Six months ago, I had my first experience at NYC’s Russ & Daughters — specifically, their bustling, narrow location at 179 E Houston St. in Manhattan, referred to by regulars and devotees simply as, “The Shop.” I walked in with an old friend from Brooklyn, wide-eyed at the endless array of smoked fish (sable, whitefish, peppered mackerel), housemade spreads and other delights I’d only read about in the New York Times.
Seventy dollars later, we left with ear-to-ear grins and the provisions for a feast I won’t soon forget. It was so good, in fact, that I remember commenting on how much I wish we had an analog of some sort in Portland.
Enter Rose Foods, a new addition to Forest Ave. that fills an otherwise untouched niche in Portland’s dining community.
Rose Foods is modeled in large part after the “appetizing store” first brought to NYC by Joel Russ in 1914. From the menu design and look/feel of the space (a comforting reimagination of what formerly housed the Brea Lu Cafe, now in Westbrook) right down to the language central to the restaurant’s branding — ”Quality, Vitality, Cleanliness” emanate from the front window in gold lettering — Rose Foods is a concept restaurant by its very nature.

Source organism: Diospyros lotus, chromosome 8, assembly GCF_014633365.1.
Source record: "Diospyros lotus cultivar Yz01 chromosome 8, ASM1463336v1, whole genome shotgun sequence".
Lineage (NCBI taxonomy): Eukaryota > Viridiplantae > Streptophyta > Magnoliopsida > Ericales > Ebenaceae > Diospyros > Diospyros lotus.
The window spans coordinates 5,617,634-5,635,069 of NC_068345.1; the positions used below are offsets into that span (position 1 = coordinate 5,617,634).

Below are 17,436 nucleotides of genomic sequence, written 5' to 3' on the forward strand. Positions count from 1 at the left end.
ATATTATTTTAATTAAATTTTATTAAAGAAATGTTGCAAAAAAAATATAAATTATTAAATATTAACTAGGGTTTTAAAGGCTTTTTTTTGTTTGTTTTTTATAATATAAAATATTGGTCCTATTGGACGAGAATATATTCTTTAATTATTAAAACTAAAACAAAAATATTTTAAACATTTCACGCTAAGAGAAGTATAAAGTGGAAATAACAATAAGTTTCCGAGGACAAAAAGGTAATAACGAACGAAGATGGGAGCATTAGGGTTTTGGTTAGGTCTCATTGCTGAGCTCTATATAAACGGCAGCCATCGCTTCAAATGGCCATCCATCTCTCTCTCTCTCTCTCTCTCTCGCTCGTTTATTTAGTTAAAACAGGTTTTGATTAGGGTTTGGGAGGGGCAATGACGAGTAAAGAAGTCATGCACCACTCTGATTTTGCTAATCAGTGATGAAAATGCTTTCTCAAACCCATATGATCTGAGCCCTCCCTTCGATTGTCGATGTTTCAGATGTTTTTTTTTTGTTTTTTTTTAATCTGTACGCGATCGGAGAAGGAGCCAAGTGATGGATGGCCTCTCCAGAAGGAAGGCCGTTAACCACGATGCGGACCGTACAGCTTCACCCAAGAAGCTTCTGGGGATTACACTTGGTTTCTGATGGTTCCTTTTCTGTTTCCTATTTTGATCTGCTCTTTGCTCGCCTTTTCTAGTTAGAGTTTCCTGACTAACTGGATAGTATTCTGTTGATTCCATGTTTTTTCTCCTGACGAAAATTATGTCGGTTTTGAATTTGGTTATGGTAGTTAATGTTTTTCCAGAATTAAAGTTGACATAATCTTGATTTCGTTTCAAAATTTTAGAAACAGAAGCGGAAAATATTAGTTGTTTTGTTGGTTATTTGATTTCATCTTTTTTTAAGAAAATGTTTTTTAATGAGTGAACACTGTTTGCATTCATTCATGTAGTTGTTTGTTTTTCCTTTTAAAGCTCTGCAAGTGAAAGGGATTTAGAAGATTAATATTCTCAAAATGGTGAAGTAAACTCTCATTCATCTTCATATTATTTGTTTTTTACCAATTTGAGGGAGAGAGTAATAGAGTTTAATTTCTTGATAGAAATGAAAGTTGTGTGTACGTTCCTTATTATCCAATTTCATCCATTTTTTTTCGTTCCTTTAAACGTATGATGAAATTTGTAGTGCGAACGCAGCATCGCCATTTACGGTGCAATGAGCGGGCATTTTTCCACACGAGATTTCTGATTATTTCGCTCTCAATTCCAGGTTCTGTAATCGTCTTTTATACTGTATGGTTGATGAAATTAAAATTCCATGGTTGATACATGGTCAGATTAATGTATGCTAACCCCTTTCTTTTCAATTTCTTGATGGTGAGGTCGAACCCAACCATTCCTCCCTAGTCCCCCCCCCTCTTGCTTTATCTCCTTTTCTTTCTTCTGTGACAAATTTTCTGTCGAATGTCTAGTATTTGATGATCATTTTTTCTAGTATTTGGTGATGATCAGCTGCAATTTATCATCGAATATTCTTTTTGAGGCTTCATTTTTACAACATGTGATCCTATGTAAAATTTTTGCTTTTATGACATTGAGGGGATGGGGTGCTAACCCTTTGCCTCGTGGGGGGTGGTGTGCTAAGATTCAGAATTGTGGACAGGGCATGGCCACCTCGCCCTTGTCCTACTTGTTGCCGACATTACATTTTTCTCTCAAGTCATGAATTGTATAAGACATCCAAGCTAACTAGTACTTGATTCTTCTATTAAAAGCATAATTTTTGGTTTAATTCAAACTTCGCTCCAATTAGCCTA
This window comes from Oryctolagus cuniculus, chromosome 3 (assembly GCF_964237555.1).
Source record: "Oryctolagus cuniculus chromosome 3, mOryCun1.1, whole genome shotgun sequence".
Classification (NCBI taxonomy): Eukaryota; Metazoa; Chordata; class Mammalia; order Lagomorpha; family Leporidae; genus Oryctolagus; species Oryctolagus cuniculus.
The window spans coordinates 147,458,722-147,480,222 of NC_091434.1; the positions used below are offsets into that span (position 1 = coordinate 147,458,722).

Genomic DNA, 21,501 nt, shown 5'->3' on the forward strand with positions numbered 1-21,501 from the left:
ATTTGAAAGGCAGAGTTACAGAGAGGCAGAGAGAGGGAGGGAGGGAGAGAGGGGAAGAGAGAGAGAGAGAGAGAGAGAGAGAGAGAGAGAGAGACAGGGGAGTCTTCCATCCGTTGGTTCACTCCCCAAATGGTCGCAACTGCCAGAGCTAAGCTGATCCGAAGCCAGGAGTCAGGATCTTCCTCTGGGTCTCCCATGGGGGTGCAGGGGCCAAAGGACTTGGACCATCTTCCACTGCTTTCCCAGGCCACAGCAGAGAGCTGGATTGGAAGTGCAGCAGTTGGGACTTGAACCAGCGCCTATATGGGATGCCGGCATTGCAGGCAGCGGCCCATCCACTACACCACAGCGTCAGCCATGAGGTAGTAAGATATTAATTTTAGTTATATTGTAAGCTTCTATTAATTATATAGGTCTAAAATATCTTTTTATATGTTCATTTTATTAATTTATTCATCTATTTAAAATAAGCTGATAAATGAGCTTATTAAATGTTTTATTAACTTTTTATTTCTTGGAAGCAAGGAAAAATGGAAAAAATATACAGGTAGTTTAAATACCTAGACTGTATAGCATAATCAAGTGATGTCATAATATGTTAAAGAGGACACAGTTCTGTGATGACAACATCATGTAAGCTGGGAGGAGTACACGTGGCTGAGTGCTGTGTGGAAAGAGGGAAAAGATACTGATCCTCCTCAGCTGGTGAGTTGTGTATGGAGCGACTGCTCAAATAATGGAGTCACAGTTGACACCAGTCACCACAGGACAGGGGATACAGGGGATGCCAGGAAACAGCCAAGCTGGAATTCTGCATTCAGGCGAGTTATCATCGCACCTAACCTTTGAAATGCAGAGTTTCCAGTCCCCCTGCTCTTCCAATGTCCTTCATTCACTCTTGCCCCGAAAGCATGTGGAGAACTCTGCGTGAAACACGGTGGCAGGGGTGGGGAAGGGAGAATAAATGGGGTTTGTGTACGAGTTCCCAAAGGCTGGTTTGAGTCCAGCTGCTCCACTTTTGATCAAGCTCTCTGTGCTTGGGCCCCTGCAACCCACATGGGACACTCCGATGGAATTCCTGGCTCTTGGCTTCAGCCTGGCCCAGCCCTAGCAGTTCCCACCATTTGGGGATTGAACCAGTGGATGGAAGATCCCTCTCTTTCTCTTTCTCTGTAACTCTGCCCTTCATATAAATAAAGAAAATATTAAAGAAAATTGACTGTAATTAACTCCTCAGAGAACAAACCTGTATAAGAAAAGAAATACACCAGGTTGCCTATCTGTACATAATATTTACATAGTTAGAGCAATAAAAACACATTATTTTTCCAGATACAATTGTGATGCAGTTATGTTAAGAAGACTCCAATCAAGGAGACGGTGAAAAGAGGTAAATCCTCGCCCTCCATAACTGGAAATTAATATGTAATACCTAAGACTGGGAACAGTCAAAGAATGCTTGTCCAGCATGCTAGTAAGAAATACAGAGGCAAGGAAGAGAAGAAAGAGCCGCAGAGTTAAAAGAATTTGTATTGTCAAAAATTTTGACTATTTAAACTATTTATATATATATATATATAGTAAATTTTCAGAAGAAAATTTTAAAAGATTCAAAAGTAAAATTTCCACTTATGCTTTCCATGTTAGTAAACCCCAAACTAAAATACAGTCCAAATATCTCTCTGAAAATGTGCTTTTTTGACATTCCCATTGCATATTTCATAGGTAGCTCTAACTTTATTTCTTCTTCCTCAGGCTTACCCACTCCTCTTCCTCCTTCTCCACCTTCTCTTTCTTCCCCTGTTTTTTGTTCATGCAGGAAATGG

The interior of Rose Foods. Photo by: Erik Neilson
This could easily spell disaster in the wrong hands. It just so happens, though, that owner Chad Conley seems to have a knack for this type of thing.
Conley is responsible for reviving Biddeford’s Palace Diner in 2014 alongside business partner Greg Mitchell, which has garnered praise from national publications and a cult following that continues to fill seats for bites of the state’s best burger and tuna melt. The Palace successfully takes the age-old concept of the roadside diner and updates it for modern tastes, without straying from the heart of what makes us crave regional American food to begin with. It is, in my opinion, one of the most unique restaurants in Maine.
Rose Foods finds Conley playing with yet two more timeless concepts, bridging the gap between the Old-world “appetizing store” and the modern Jewish deli — and it’s brilliant timing. If attempted in a place like New York City where it would sit alongside R&D, Katz’s, Barney Greengrass and 2nd Ave. Deli, Rose Foods might easily go overlooked. In a city like Portland, fully devoid of establishments operating in the same space, it has rightfully become the center of attention.
And it would all be nothing more than smart marketing if the food wasn’t so incredibly on point.
The menu at Rose Foods revolves largely around the shop’s “famous golden bagels,” which — despite having been in production for only two months — have already earned their foreshadowed reputation around town. With a crisp shell and chewy interior, they tick the boxes on what should constitute a “New York bagel” far better than any other examples found throughout Southern Maine. Flavors remain consistent week-to-week, with “special” bagels like celery, fennel and dill rotating in and out.
The classic nova lox open faced bagel sandwich. Photo by: Erik Neilson